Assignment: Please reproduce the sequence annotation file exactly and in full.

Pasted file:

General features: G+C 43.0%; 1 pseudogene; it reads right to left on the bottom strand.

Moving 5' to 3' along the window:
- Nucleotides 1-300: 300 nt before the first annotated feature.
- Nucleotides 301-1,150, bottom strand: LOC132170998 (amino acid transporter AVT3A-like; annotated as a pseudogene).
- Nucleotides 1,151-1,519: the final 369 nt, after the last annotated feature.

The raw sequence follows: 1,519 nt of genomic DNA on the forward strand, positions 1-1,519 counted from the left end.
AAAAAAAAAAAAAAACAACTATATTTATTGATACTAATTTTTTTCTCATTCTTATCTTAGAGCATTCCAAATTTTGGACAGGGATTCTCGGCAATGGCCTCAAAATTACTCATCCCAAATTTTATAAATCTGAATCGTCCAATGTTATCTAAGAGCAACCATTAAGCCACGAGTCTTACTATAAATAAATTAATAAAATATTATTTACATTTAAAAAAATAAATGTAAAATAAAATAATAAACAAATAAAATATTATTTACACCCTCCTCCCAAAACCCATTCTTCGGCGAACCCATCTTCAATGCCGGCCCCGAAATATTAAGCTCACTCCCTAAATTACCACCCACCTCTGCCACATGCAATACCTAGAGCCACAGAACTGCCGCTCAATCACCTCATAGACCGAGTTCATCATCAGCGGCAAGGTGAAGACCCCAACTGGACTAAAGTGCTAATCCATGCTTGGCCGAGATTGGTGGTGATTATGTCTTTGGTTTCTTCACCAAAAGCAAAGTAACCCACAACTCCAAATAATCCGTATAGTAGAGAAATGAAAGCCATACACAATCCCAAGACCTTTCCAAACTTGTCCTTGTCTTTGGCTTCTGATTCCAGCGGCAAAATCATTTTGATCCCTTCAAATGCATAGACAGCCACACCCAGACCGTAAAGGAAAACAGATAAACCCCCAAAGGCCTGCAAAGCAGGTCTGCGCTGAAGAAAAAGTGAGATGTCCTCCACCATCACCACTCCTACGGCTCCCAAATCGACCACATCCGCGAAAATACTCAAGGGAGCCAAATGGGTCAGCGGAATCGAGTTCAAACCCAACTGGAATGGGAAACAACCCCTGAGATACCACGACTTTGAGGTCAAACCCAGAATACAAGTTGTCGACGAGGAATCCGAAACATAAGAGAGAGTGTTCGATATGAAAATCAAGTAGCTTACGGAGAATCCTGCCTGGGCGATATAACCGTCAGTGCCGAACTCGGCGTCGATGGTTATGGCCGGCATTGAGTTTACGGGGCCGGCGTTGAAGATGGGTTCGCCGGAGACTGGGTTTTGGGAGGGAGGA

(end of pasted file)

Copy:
General features: G+C 43.0%; 1 pseudogene; it reads right to left on the bottom strand.

Moving 5' to 3' along the window:
- Nucleotides 1-300: 300 nt before the first annotated feature.
- Nucleotides 301-1,150, bottom strand: LOC132170998 (amino acid transporter AVT3A-like; annotated as a pseudogene).
- Nucleotides 1,151-1,519: the final 369 nt, after the last annotated feature.

The raw sequence follows: 1,519 nt of genomic DNA on the forward strand, positions 1-1,519 counted from the left end.
AAAAAAAAAAAAAAACAACTATATTTATTGATACTAATTTTTTTCTCATTCTTATCTTAGAGCATTCCAAATTTTGGACAGGGATTCTCGGCAATGGCCTCAAAATTACTCATCCCAAATTTTATAAATCTGAATCGTCCAATGTTATCTAAGAGCAACCATTAAGCCACGAGTCTTACTATAAATAAATTAATAAAATATTATTTACATTTAAAAAAATAAATGTAAAATAAAATAATAAACAAATAAAATATTATTTACACCCTCCTCCCAAAACCCATTCTTCGGCGAACCCATCTTCAATGCCGGCCCCGAAATATTAAGCTCACTCCCTAAATTACCACCCACCTCTGCCACATGCAATACCTAGAGCCACAGAACTGCCGCTCAATCACCTCATAGACCGAGTTCATCATCAGCGGCAAGGTGAAGACCCCAACTGGACTAAAGTGCTAATCCATGCTTGGCCGAGATTGGTGGTGATTATGTCTTTGGTTTCTTCACCAAAAGCAAAGTAACCCACAACTCCAAATAATCCGTATAGTAGAGAAATGAAAGCCATACACAATCCCAAGACCTTTCCAAACTTGTCCTTGTCTTTGGCTTCTGATTCCAGCGGCAAAATCATTTTGATCCCTTCAAATGCATAGACAGCCACACCCAGACCGTAAAGGAAAACAGATAAACCCCCAAAGGCCTGCAAAGCAGGTCTGCGCTGAAGAAAAAGTGAGATGTCCTCCACCATCACCACTCCTACGGCTCCCAAATCGACCACATCCGCGAAAATACTCAAGGGAGCCAAATGGGTCAGCGGAATCGAGTTCAAACCCAACTGGAATGGGAAACAACCCCTGAGATACCACGACTTTGAGGTCAAACCCAGAATACAAGTTGTCGACGAGGAATCCGAAACATAAGAGAGAGTGTTCGATATGAAAATCAAGTAGCTTACGGAGAATCCTGCCTGGGCGATATAACCGTCAGTGCCGAACTCGGCGTCGATGGTTATGGCCGGCATTGAGTTTACGGGGCCGGCGTTGAAGATGGGTTCGCCGGAGACTGGGTTTTGGGAGGGAGGA